It has been a banner time for high-profile jazz-poetry collaborations. Last year saw the release of Matt Wilson’s long-planned tribute to Carl Sandburg, Nicole Mitchell’s teaming with Haki Madhubuti and Jane Ira Bloom’s musical refractions of Emily Dickinson’s terse verse, among other projects. But now there is The Poetry of Jazz, providing us with the revelatory phenomenon of the wordsmith being the heppest musical cat on the scene.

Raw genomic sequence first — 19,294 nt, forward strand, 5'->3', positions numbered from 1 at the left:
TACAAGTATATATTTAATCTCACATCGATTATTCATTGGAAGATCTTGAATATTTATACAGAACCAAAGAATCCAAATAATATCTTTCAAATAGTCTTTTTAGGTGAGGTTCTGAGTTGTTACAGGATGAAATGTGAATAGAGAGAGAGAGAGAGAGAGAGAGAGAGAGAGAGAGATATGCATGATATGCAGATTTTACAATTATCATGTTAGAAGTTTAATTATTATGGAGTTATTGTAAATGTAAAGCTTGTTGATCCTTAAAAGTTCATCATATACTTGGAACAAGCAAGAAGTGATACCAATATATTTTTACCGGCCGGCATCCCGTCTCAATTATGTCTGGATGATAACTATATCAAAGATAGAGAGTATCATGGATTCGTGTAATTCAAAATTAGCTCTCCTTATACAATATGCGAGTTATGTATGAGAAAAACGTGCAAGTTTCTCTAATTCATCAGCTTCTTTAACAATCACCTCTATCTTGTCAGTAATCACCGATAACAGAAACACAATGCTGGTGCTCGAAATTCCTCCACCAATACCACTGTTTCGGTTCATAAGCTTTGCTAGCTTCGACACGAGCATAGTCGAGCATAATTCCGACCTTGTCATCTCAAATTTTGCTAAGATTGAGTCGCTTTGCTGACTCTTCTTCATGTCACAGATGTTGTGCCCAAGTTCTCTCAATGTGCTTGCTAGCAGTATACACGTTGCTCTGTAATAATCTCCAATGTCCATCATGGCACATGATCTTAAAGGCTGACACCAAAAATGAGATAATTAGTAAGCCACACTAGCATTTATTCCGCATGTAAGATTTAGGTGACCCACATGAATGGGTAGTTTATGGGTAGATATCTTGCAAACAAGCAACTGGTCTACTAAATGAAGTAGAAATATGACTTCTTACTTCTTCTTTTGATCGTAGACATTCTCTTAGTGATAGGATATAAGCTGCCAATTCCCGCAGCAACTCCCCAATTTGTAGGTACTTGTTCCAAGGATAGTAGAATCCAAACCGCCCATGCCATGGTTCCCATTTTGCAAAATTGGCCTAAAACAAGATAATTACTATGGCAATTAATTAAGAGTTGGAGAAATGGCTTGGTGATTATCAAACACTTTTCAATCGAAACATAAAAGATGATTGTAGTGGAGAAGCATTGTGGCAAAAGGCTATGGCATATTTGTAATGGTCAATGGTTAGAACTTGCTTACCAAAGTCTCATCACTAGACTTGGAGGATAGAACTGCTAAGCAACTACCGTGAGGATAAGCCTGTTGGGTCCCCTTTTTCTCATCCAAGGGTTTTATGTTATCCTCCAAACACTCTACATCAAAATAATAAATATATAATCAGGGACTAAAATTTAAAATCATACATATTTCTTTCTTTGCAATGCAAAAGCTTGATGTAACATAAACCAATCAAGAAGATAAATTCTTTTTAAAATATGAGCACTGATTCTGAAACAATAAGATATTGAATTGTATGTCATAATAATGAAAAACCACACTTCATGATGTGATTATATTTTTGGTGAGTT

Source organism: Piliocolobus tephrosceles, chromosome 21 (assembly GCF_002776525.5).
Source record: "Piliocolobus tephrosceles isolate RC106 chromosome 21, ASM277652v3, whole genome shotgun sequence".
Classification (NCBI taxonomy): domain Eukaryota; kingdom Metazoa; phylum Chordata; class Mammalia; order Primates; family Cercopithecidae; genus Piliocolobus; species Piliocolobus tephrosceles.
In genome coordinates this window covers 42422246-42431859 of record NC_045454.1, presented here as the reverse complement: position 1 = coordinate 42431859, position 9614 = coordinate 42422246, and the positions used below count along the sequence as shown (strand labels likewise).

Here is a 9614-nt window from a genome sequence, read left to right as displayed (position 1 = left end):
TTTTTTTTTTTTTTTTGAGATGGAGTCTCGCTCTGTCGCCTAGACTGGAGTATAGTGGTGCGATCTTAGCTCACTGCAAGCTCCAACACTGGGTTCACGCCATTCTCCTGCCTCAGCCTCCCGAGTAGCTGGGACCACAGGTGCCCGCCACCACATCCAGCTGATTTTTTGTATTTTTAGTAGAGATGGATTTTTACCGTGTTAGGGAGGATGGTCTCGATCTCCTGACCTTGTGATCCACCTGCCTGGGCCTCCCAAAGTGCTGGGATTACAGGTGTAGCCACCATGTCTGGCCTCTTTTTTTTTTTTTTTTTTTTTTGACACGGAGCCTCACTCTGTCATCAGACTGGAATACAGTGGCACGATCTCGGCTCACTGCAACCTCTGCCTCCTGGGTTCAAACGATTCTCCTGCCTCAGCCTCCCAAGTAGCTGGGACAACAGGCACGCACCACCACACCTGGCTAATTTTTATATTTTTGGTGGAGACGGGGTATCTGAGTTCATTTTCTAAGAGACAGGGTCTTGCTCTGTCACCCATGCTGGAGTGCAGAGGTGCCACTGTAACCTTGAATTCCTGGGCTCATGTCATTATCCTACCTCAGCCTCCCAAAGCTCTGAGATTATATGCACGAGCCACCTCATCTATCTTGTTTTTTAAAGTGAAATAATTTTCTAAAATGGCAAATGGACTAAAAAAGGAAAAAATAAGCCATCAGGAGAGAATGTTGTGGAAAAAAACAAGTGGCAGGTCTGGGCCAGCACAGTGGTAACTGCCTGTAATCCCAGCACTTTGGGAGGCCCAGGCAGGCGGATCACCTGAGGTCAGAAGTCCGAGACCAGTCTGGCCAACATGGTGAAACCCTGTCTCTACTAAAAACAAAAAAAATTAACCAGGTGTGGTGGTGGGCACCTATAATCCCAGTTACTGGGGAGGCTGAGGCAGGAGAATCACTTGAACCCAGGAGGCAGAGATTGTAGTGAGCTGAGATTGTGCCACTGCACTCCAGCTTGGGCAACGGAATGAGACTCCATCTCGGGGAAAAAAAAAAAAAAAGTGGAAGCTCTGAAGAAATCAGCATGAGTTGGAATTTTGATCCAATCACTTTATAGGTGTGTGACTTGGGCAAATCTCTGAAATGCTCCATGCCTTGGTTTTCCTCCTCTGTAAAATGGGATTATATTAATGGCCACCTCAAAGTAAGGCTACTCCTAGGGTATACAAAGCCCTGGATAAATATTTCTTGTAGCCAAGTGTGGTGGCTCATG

Philip Levine was appointed U.S. Poet Laureate to the Library of Congress in 2011, at the age of 83. By then his poems had already garnered him a National Book Award and a Pulitzer Prize. What remained was four sessions with his jazz-musician friends in Fresno (where he had retired from teaching) and special guests, which took place between the summers of 2012 and 2014, ending seven months before his death in February 2015. Saxophonist Benjamin Boone, a former colleague of Levine’s on the faculty at Cal State Fresno, composed and arranged the vast majority of the music and organized all the sessions.